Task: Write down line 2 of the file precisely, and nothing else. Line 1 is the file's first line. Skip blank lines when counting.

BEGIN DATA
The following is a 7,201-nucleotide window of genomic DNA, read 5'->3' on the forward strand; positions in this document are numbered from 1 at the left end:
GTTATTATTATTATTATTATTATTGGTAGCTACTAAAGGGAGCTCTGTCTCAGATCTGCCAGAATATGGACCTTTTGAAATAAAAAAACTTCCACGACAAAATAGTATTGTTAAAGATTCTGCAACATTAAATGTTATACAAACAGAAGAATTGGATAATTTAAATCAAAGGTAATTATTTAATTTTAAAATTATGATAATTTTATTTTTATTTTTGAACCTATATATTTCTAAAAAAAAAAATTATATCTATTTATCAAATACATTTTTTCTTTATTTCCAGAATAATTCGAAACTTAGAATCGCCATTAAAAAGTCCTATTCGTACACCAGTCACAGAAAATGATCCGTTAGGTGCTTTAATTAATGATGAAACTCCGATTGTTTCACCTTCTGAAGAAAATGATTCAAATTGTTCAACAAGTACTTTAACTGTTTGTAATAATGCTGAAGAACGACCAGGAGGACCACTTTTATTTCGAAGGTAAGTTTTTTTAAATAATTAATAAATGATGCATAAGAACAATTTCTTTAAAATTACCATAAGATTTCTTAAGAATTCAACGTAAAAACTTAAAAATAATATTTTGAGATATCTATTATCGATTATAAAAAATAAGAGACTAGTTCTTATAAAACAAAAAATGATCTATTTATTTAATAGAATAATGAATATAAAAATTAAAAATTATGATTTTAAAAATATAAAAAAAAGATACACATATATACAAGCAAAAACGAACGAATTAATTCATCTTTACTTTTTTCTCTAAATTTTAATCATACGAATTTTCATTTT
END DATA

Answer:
GTTATTATTATTATTATTATTATTGGTAGCTACTAAAGGGAGCTCTGTCTCAGATCTGCCAGAATATGGACCTTTTGAAATAAAAAAACTTCCACGACAAAATAGTATTGTTAAAGATTCTGCAACATTAAATGTTATACAAACAGAAGAATTGGATAATTTAAATCAAAGGTAATTATTTAATTTTAAAATTATGATAATTTTATTTTTATTTTTGAACCTATATATTTCTAAAAAAAAAAATTATATCTATTTATCAAATACATTTTTTCTTTATTTCCAGAATAATTCGAAACTTAGAATCGCCATTAAAAAGTCCTATTCGTACACCAGTCACAGAAAATGATCCGTTAGGTGCTTTAATTAATGATGAAACTCCGATTGTTTCACCTTCTGAAGAAAATGATTCAAATTGTTCAACAAGTACTTTAACTGTTTGTAATAATGCTGAAGAACGACCAGGAGGACCACTTTTATTTCGAAGGTAAGTTTTTTTAAATAATTAATAAATGATGCATAAGAACAATTTCTTTAAAATTACCATAAGATTTCTTAAGAATTCAACGTAAAAACTTAAAAATAATATTTTGAGATATCTATTATCGATTATAAAAAATAAGAGACTAGTTCTTATAAAACAAAAAATGATCTATTTATTTAATAGAATAATGAATATAAAAATTAAAAATTATGATTTTAAAAATATAAAAAAAAGATACACATATATACAAGCAAAAACGAACGAATTAATTCATCTTTACTTTTTTCTCTAAATTTTAATCATACGAATTTTCATTTT